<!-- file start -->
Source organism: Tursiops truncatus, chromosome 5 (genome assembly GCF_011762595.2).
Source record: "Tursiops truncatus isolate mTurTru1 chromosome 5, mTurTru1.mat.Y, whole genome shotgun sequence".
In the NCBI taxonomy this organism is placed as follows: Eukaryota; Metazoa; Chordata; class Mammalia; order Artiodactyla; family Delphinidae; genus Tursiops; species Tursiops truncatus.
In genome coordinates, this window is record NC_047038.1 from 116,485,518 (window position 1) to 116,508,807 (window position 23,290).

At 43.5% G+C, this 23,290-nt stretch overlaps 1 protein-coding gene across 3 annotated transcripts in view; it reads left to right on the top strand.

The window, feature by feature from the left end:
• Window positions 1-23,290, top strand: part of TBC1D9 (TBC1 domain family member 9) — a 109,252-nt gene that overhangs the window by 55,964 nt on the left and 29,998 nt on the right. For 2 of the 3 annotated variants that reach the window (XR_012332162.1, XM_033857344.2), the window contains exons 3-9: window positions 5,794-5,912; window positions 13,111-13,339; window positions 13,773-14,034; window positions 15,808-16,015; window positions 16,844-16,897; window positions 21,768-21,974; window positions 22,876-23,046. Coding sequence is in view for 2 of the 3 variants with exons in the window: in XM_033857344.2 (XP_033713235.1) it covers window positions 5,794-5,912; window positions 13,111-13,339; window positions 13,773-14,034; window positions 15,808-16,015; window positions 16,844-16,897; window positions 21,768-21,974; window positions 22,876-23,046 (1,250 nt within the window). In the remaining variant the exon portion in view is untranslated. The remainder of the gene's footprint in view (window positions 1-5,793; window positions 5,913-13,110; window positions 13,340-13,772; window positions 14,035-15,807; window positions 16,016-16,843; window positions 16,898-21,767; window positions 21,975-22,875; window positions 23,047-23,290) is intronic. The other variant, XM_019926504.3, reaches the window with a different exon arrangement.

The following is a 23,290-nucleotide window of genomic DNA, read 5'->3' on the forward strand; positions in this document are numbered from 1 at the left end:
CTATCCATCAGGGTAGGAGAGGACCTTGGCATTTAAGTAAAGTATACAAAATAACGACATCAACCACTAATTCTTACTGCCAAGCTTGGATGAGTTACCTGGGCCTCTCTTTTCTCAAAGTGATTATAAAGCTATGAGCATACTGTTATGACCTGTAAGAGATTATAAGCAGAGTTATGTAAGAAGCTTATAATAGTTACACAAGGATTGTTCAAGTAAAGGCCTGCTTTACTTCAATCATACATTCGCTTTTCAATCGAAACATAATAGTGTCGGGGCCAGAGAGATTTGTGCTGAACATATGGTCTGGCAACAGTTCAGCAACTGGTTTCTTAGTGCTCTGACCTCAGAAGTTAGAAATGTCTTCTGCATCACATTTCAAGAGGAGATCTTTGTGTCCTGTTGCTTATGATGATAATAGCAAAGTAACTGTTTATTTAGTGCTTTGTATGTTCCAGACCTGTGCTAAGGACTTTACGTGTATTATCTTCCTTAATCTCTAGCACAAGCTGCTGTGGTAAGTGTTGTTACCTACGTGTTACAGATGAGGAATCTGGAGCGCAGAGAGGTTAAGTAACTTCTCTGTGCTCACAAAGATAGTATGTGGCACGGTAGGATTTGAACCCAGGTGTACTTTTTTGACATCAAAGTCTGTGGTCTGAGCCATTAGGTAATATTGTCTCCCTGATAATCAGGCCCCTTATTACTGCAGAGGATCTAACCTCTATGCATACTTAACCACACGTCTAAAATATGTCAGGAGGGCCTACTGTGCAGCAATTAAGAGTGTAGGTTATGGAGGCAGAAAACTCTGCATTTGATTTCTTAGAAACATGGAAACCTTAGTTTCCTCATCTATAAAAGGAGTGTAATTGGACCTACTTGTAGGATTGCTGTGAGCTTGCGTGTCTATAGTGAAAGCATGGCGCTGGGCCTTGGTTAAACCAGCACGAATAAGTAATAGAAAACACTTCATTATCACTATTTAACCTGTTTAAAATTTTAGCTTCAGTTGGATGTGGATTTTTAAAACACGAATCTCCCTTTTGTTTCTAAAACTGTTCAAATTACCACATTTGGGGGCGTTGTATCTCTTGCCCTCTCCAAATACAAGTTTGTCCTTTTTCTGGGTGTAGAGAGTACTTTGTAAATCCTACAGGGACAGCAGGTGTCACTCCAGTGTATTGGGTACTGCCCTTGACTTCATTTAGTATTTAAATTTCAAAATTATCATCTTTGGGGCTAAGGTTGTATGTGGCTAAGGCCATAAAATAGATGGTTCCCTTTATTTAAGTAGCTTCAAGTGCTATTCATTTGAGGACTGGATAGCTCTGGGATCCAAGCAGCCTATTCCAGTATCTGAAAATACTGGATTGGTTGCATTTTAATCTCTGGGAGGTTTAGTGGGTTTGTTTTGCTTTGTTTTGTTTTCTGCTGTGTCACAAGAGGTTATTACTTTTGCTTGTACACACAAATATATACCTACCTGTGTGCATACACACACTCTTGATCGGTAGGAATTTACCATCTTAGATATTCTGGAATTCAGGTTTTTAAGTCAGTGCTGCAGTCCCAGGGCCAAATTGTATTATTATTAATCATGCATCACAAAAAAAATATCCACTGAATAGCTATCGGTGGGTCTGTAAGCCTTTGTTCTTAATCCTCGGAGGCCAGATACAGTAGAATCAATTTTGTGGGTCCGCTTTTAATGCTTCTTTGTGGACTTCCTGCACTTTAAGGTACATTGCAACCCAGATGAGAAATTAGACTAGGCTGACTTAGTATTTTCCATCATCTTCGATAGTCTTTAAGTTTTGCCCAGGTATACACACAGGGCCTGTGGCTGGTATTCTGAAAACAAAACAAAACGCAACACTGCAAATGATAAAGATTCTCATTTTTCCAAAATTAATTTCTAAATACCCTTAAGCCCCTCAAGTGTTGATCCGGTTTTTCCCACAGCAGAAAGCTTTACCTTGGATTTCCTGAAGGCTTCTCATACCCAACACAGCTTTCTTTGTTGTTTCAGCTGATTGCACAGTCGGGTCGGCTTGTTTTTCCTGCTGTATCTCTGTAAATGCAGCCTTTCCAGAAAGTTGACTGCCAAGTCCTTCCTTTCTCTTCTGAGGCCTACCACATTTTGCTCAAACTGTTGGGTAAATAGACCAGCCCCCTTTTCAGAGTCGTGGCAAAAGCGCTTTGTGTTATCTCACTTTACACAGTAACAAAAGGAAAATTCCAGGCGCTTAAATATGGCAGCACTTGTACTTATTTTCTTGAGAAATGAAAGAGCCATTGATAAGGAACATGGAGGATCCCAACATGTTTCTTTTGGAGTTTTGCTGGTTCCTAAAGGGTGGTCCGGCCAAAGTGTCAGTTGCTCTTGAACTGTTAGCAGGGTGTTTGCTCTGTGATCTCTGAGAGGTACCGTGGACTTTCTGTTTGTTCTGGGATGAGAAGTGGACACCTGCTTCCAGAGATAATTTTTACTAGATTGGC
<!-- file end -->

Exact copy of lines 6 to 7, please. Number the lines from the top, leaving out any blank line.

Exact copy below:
The window, feature by feature from the left end:
• Window positions 1-23,290, top strand: part of TBC1D9 (TBC1 domain family member 9) — a 109,252-nt gene that overhangs the window by 55,964 nt on the left and 29,998 nt on the right. For 2 of the 3 annotated variants that reach the window (XR_012332162.1, XM_033857344.2), the window contains exons 3-9: window positions 5,794-5,912; window positions 13,111-13,339; window positions 13,773-14,034; window positions 15,808-16,015; window positions 16,844-16,897; window positions 21,768-21,974; window positions 22,876-23,046. Coding sequence is in view for 2 of the 3 variants with exons in the window: in XM_033857344.2 (XP_033713235.1) it covers window positions 5,794-5,912; window positions 13,111-13,339; window positions 13,773-14,034; window positions 15,808-16,015; window positions 16,844-16,897; window positions 21,768-21,974; window positions 22,876-23,046 (1,250 nt within the window). In the remaining variant the exon portion in view is untranslated. The remainder of the gene's footprint in view (window positions 1-5,793; window positions 5,913-13,110; window positions 13,340-13,772; window positions 14,035-15,807; window positions 16,016-16,843; window positions 16,898-21,767; window positions 21,975-22,875; window positions 23,047-23,290) is intronic. The other variant, XM_019926504.3, reaches the window with a different exon arrangement.